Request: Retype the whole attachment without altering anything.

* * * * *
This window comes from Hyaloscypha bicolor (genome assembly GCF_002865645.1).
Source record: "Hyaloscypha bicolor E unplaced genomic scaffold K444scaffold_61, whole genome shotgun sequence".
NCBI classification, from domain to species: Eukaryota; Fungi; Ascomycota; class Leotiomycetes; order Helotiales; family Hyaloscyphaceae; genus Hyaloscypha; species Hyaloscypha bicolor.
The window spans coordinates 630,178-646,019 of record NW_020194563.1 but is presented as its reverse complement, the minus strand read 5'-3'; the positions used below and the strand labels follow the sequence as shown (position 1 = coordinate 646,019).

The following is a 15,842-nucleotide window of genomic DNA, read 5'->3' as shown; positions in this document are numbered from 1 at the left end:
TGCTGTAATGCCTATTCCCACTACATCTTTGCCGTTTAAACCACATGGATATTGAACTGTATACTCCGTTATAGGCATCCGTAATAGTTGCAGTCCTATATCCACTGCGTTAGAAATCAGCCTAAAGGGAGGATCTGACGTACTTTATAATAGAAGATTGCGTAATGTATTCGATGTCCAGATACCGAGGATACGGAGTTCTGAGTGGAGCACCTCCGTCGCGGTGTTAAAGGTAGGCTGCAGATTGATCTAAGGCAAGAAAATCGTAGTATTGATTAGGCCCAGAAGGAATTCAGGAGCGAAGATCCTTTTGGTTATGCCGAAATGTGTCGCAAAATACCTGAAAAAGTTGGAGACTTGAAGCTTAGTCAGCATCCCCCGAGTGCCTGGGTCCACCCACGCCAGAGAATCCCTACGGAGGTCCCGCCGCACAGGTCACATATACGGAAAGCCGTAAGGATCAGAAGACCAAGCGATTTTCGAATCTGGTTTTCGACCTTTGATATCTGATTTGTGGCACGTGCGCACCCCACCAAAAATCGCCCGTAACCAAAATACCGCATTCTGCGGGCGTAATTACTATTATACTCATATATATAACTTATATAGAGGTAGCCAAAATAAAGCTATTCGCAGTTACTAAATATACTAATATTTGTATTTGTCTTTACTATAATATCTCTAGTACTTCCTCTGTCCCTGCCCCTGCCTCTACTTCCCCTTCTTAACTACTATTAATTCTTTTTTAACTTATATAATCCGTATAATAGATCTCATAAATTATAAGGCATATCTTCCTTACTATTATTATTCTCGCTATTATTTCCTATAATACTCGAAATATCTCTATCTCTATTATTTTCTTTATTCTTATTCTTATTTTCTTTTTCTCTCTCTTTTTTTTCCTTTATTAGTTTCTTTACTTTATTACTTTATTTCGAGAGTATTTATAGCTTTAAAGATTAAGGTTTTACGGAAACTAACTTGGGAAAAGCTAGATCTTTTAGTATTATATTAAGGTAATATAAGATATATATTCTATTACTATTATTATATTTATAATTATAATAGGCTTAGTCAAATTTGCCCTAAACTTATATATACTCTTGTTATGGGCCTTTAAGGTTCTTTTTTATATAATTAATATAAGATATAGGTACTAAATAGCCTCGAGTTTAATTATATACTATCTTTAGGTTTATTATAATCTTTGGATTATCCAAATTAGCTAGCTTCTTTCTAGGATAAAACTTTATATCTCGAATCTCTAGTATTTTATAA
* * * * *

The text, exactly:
This window comes from Hyaloscypha bicolor (genome assembly GCF_002865645.1).
Source record: "Hyaloscypha bicolor E unplaced genomic scaffold K444scaffold_61, whole genome shotgun sequence".
NCBI classification, from domain to species: Eukaryota; Fungi; Ascomycota; class Leotiomycetes; order Helotiales; family Hyaloscyphaceae; genus Hyaloscypha; species Hyaloscypha bicolor.
The window spans coordinates 630,178-646,019 of record NW_020194563.1 but is presented as its reverse complement, the minus strand read 5'-3'; the positions used below and the strand labels follow the sequence as shown (position 1 = coordinate 646,019).

The following is a 15,842-nucleotide window of genomic DNA, read 5'->3' as shown; positions in this document are numbered from 1 at the left end:
TGCTGTAATGCCTATTCCCACTACATCTTTGCCGTTTAAACCACATGGATATTGAACTGTATACTCCGTTATAGGCATCCGTAATAGTTGCAGTCCTATATCCACTGCGTTAGAAATCAGCCTAAAGGGAGGATCTGACGTACTTTATAATAGAAGATTGCGTAATGTATTCGATGTCCAGATACCGAGGATACGGAGTTCTGAGTGGAGCACCTCCGTCGCGGTGTTAAAGGTAGGCTGCAGATTGATCTAAGGCAAGAAAATCGTAGTATTGATTAGGCCCAGAAGGAATTCAGGAGCGAAGATCCTTTTGGTTATGCCGAAATGTGTCGCAAAATACCTGAAAAAGTTGGAGACTTGAAGCTTAGTCAGCATCCCCCGAGTGCCTGGGTCCACCCACGCCAGAGAATCCCTACGGAGGTCCCGCCGCACAGGTCACATATACGGAAAGCCGTAAGGATCAGAAGACCAAGCGATTTTCGAATCTGGTTTTCGACCTTTGATATCTGATTTGTGGCACGTGCGCACCCCACCAAAAATCGCCCGTAACCAAAATACCGCATTCTGCGGGCGTAATTACTATTATACTCATATATATAACTTATATAGAGGTAGCCAAAATAAAGCTATTCGCAGTTACTAAATATACTAATATTTGTATTTGTCTTTACTATAATATCTCTAGTACTTCCTCTGTCCCTGCCCCTGCCTCTACTTCCCCTTCTTAACTACTATTAATTCTTTTTTAACTTATATAATCCGTATAATAGATCTCATAAATTATAAGGCATATCTTCCTTACTATTATTATTCTCGCTATTATTTCCTATAATACTCGAAATATCTCTATCTCTATTATTTTCTTTATTCTTATTCTTATTTTCTTTTTCTCTCTCTTTTTTTTCCTTTATTAGTTTCTTTACTTTATTACTTTATTTCGAGAGTATTTATAGCTTTAAAGATTAAGGTTTTACGGAAACTAACTTGGGAAAAGCTAGATCTTTTAGTATTATATTAAGGTAATATAAGATATATATTCTATTACTATTATTATATTTATAATTATAATAGGCTTAGTCAAATTTGCCCTAAACTTATATATACTCTTGTTATGGGCCTTTAAGGTTCTTTTTTATATAATTAATATAAGATATAGGTACTAAATAGCCTCGAGTTTAATTATATACTATCTTTAGGTTTATTATAATCTTTGGATTATCCAAATTAGCTAGCTTCTTTCTAGGATAAAACTTTATATCTCGAATCTCTAGTATTTTATAA